Several maternal sociodemographic indicators were assessed, including age (four categories), educational level (low: primary education or pre-secondary vocational education/medium: secondary (vocational) education/high: higher vocational education or university), ethnicity (Dutch/other-Western/non-Western), and living situation (partner and children/other). The following risk and protective indicators were measured: 1) breastfeeding (yes/no); 2) intake of folic acid before and during pregnancy (yes/no); 3) intensity of alcohol use before pregnancy (i.e., number of glasses alcohol consumed on days that women drank alcohol before pregnancy: non-drinkers, 1 glass, ≥2 glasses); 4) alcohol use during pregnancy (yes/no); 5) cannabis use before pregnancy (yes/no); 6) partner’s smoking status before pregnancy (yes/no); 7) change in partner’s smoking behavior during pregnancy (compared to before pregnancy: partner did not smoke before and during pregnancy/partner’s smoking decreased or partner quit smoking during pregnancy/partner smoked as much or more during pregnancy); 8) change in partner’s smoking behavior postpartum (compared to before and during pregnancy: partner did not smoke before, during, and after pregnancy/partner smoked before or during pregnancy but not after pregnancy/partner smoked after pregnancy); 9) talked about smoking cessation with a health care professional during pregnancy (yes/no); and 10) use of smoking cessation support during pregnancy (yes/no). Breastfeeding included any breastfeeding without a required minimum duration. Use of smoking cessation support during pregnancy (e.g., nicotine replacement therapy, behavioral coaching, and e-health interventions) was categorized “yes” if mothers checked at least one of the cessation support answer options on the question whether they had used any of the following smoking cessation support options. If mothers indicated that they had not used any support, it was categorized “no”. Because this study aimed to be nationally representative and the data were collected when mothers were waiting for their appointment at the YHC centers, the questionnaire was very short and no data were collected on e.g. nicotine dependence, mental health disorders or other indicators related to smoking behavior.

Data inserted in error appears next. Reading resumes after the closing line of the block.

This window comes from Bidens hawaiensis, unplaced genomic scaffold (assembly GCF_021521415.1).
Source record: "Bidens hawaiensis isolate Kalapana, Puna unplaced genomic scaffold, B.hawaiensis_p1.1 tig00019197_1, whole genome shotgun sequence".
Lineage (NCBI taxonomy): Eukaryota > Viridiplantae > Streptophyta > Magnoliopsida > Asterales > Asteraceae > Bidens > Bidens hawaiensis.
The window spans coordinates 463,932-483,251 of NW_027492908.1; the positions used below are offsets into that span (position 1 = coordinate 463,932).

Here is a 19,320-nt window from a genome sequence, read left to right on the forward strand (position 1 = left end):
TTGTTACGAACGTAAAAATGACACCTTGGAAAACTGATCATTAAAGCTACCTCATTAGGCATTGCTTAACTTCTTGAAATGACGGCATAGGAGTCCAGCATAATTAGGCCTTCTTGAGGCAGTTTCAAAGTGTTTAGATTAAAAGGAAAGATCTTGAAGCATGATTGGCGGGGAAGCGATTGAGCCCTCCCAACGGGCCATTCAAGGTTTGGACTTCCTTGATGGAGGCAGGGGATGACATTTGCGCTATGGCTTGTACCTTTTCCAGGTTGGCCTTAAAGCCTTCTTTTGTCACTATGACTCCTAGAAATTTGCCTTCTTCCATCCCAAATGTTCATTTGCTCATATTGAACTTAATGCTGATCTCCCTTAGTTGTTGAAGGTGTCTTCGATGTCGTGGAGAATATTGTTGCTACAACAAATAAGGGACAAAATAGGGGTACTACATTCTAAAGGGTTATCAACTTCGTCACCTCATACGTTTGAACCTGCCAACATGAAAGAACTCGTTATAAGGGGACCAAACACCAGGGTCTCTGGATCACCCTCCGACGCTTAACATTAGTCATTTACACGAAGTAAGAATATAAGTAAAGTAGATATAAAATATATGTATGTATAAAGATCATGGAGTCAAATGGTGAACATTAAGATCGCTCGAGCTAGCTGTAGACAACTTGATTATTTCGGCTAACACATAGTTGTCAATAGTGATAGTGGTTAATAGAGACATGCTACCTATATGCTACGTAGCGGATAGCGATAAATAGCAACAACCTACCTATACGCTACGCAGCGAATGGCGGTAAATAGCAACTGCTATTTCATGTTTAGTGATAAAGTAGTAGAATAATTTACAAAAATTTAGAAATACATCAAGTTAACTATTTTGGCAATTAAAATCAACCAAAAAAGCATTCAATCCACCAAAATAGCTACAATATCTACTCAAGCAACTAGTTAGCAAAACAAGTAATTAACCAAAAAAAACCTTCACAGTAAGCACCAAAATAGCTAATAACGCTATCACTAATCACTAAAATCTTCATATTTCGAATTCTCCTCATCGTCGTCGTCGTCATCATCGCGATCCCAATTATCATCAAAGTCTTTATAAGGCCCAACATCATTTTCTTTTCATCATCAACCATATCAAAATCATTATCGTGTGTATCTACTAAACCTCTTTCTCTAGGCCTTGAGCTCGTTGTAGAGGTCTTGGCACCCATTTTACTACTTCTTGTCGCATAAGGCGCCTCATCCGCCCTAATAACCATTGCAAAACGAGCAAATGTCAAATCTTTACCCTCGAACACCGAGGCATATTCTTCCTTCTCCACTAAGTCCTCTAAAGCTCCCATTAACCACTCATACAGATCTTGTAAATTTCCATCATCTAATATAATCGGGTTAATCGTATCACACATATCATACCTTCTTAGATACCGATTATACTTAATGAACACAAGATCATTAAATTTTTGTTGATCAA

Statistical Analyses

In order to control for the clustered sampling procedure and to ensure that the data were representative of Dutch women with young children, all analyses were carried out using the Complex Samples Module of the software program Statistical Package for the Social Sciences, version 20. Because most questionnaires were collected digitally, missing data was not an issue. First, frequencies were calculated to provide characteristics of the 4 groups. Note that these groups could not be compared, as women could belong to 2 or more groups. Next, to determine the most important indicators related to the 4 groups, a 2-stage approach was carried out. First, bivariate logistic regression models were used for each outcome variable. If the p value of the bivariate model (BM) was lower than 0.05, it was considered statistically significant. Second, multivariate logistic regression models were built for the 4 groups. The significant indicators from the BM were entered simultaneously in the multivariate models (MM). Adjusted ORs, 95% CIs, and values are reported.

Table 1 presents the weighted descriptive statistics for the risk and protective indicators for the total sample and for each group. Of the 1,858 women who participated in this study, 358 women (20.2%) reported that they had smoked at some time around pregnancy. More specifically, 17.4% smoked before pregnancy, 4.9% smoked during the entire pregnancy, 12.0% successfully quit smoking during pregnancy, and 5.5% successfully quit smoking during pregnancy but relapsed postpartum. Of the women who successfully quit smoking during pregnancy, 46.1% relapsed postpartum. In total, 82.3% of these women relapsed within 6 months postpartum.

Table 1.

Descriptive statistics for demographic and other indicators for total sample and each group

Descriptive statistics for demographic and other indicators for total sample and each group
Descriptive statistics for demographic and other indicators for total sample and each group

Indicators Associated with Women who Smoked before Pregnancy

Table 2 presents the BM and MM of risk and protective indicators that were associated with women who smoked before pregnancy. According to the BM, women who smoked before pregnancy were younger, less educated, and lived without a partner more often compared to women who did not smoke before pregnancy. In addition, women who smoked before pregnancy less often took folic acid before pregnancy, more often used substances before pregnancy (i.e., higher intensity of alcohol use, any cannabis use), and more often had a partner who smoked before pregnancy. Most associations remained significant in the MM except younger age and the use of folic acid before pregnancy.